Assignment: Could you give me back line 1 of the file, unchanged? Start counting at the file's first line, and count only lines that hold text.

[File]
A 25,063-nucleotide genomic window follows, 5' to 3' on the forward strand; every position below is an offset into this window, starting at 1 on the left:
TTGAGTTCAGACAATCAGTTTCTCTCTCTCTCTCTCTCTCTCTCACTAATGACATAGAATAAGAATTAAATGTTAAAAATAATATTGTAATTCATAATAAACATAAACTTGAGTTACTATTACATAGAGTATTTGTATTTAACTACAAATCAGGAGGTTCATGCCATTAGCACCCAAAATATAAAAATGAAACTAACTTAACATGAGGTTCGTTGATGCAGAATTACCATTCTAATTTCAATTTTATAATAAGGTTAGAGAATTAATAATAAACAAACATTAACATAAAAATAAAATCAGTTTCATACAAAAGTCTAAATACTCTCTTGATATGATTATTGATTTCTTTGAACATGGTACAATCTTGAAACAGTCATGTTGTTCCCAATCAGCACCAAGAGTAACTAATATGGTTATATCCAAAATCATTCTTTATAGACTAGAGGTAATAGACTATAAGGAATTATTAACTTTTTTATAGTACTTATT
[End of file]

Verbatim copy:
A 25,063-nucleotide genomic window follows, 5' to 3' on the forward strand; every position below is an offset into this window, starting at 1 on the left: